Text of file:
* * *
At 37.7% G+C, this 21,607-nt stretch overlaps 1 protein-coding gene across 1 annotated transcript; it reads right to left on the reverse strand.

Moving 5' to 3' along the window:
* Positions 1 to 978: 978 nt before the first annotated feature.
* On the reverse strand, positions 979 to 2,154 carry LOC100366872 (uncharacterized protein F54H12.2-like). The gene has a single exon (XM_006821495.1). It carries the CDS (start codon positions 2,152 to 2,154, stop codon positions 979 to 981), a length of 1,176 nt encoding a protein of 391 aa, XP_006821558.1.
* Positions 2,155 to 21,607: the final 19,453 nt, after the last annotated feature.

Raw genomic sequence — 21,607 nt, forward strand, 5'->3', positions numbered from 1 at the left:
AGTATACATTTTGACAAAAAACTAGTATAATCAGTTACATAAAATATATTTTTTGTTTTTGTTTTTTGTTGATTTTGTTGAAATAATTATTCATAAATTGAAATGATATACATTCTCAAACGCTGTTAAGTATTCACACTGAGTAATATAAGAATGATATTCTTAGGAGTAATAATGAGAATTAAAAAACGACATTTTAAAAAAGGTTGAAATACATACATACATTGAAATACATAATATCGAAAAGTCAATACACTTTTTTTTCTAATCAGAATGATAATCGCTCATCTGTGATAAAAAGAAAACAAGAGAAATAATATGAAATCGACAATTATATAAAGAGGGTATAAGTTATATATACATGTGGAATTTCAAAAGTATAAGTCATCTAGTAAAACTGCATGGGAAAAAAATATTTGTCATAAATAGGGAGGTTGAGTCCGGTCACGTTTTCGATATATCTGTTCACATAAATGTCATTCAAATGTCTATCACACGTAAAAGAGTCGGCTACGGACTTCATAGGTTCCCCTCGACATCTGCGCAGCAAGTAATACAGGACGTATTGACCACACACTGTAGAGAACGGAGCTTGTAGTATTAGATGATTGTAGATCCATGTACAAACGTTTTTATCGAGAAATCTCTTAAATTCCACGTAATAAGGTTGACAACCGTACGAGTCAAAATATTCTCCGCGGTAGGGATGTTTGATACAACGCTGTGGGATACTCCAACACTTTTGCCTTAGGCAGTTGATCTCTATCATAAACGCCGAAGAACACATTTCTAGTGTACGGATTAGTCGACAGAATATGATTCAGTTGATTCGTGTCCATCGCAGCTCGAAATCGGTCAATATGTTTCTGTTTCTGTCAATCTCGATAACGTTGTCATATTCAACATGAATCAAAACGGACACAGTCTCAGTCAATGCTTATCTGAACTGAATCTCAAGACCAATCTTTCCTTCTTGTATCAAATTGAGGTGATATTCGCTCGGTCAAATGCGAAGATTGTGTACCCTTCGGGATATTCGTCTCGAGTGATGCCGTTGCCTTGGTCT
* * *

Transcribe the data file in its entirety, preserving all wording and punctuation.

At 37.7% G+C, this 21,607-nt stretch overlaps 1 protein-coding gene across 1 annotated transcript; it reads right to left on the reverse strand.

Moving 5' to 3' along the window:
* Positions 1 to 978: 978 nt before the first annotated feature.
* On the reverse strand, positions 979 to 2,154 carry LOC100366872 (uncharacterized protein F54H12.2-like). The gene has a single exon (XM_006821495.1). It carries the CDS (start codon positions 2,152 to 2,154, stop codon positions 979 to 981), a length of 1,176 nt encoding a protein of 391 aa, XP_006821558.1.
* Positions 2,155 to 21,607: the final 19,453 nt, after the last annotated feature.

Raw genomic sequence — 21,607 nt, forward strand, 5'->3', positions numbered from 1 at the left:
AGTATACATTTTGACAAAAAACTAGTATAATCAGTTACATAAAATATATTTTTTGTTTTTGTTTTTTGTTGATTTTGTTGAAATAATTATTCATAAATTGAAATGATATACATTCTCAAACGCTGTTAAGTATTCACACTGAGTAATATAAGAATGATATTCTTAGGAGTAATAATGAGAATTAAAAAACGACATTTTAAAAAAGGTTGAAATACATACATACATTGAAATACATAATATCGAAAAGTCAATACACTTTTTTTTCTAATCAGAATGATAATCGCTCATCTGTGATAAAAAGAAAACAAGAGAAATAATATGAAATCGACAATTATATAAAGAGGGTATAAGTTATATATACATGTGGAATTTCAAAAGTATAAGTCATCTAGTAAAACTGCATGGGAAAAAAATATTTGTCATAAATAGGGAGGTTGAGTCCGGTCACGTTTTCGATATATCTGTTCACATAAATGTCATTCAAATGTCTATCACACGTAAAAGAGTCGGCTACGGACTTCATAGGTTCCCCTCGACATCTGCGCAGCAAGTAATACAGGACGTATTGACCACACACTGTAGAGAACGGAGCTTGTAGTATTAGATGATTGTAGATCCATGTACAAACGTTTTTATCGAGAAATCTCTTAAATTCCACGTAATAAGGTTGACAACCGTACGAGTCAAAATATTCTCCGCGGTAGGGATGTTTGATACAACGCTGTGGGATACTCCAACACTTTTGCCTTAGGCAGTTGATCTCTATCATAAACGCCGAAGAACACATTTCTAGTGTACGGATTAGTCGACAGAATATGATTCAGTTGATTCGTGTCCATCGCAGCTCGAAATCGGTCAATATGTTTCTGTTTCTGTCAATCTCGATAACGTTGTCATATTCAACATGAATCAAAACGGACACAGTCTCAGTCAATGCTTATCTGAACTGAATCTCAAGACCAATCTTTCCTTCTTGTATCAAATTGAGGTGATATTCGCTCGGTCAAATGCGAAGATTGTGTACCCTTCGGGATATTCGTCTCGAGTGATGCCGTTGCCTTGGTCT